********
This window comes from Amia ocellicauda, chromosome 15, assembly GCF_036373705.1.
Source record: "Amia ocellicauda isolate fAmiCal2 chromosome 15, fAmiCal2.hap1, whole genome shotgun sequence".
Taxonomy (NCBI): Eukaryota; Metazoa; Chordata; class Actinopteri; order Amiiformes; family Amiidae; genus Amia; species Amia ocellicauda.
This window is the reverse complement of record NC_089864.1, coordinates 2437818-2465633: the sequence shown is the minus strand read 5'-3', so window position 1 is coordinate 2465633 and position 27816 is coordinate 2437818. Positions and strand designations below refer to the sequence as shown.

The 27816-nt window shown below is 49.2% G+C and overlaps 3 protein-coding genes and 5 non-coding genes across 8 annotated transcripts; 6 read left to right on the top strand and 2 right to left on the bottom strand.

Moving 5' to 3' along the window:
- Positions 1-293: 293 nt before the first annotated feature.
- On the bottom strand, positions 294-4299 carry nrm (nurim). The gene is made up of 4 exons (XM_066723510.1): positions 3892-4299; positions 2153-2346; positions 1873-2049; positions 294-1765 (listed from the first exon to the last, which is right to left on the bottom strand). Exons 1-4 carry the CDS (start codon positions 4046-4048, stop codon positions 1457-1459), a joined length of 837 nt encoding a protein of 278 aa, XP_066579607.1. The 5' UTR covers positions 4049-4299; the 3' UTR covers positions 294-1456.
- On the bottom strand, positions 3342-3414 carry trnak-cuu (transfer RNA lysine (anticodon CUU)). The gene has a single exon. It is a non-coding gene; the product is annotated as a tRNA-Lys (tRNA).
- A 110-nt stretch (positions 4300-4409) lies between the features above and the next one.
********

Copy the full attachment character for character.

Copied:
This window comes from Amia ocellicauda, chromosome 15, assembly GCF_036373705.1.
Source record: "Amia ocellicauda isolate fAmiCal2 chromosome 15, fAmiCal2.hap1, whole genome shotgun sequence".
Taxonomy (NCBI): Eukaryota; Metazoa; Chordata; class Actinopteri; order Amiiformes; family Amiidae; genus Amia; species Amia ocellicauda.
This window is the reverse complement of record NC_089864.1, coordinates 2437818-2465633: the sequence shown is the minus strand read 5'-3', so window position 1 is coordinate 2465633 and position 27816 is coordinate 2437818. Positions and strand designations below refer to the sequence as shown.

The 27816-nt window shown below is 49.2% G+C and overlaps 3 protein-coding genes and 5 non-coding genes across 8 annotated transcripts; 6 read left to right on the top strand and 2 right to left on the bottom strand.

Moving 5' to 3' along the window:
- Positions 1-293: 293 nt before the first annotated feature.
- On the bottom strand, positions 294-4299 carry nrm (nurim). The gene is made up of 4 exons (XM_066723510.1): positions 3892-4299; positions 2153-2346; positions 1873-2049; positions 294-1765 (listed from the first exon to the last, which is right to left on the bottom strand). Exons 1-4 carry the CDS (start codon positions 4046-4048, stop codon positions 1457-1459), a joined length of 837 nt encoding a protein of 278 aa, XP_066579607.1. The 5' UTR covers positions 4049-4299; the 3' UTR covers positions 294-1456.
- On the bottom strand, positions 3342-3414 carry trnak-cuu (transfer RNA lysine (anticodon CUU)). The gene has a single exon. It is a non-coding gene; the product is annotated as a tRNA-Lys (tRNA).
- A 110-nt stretch (positions 4300-4409) lies between the features above and the next one.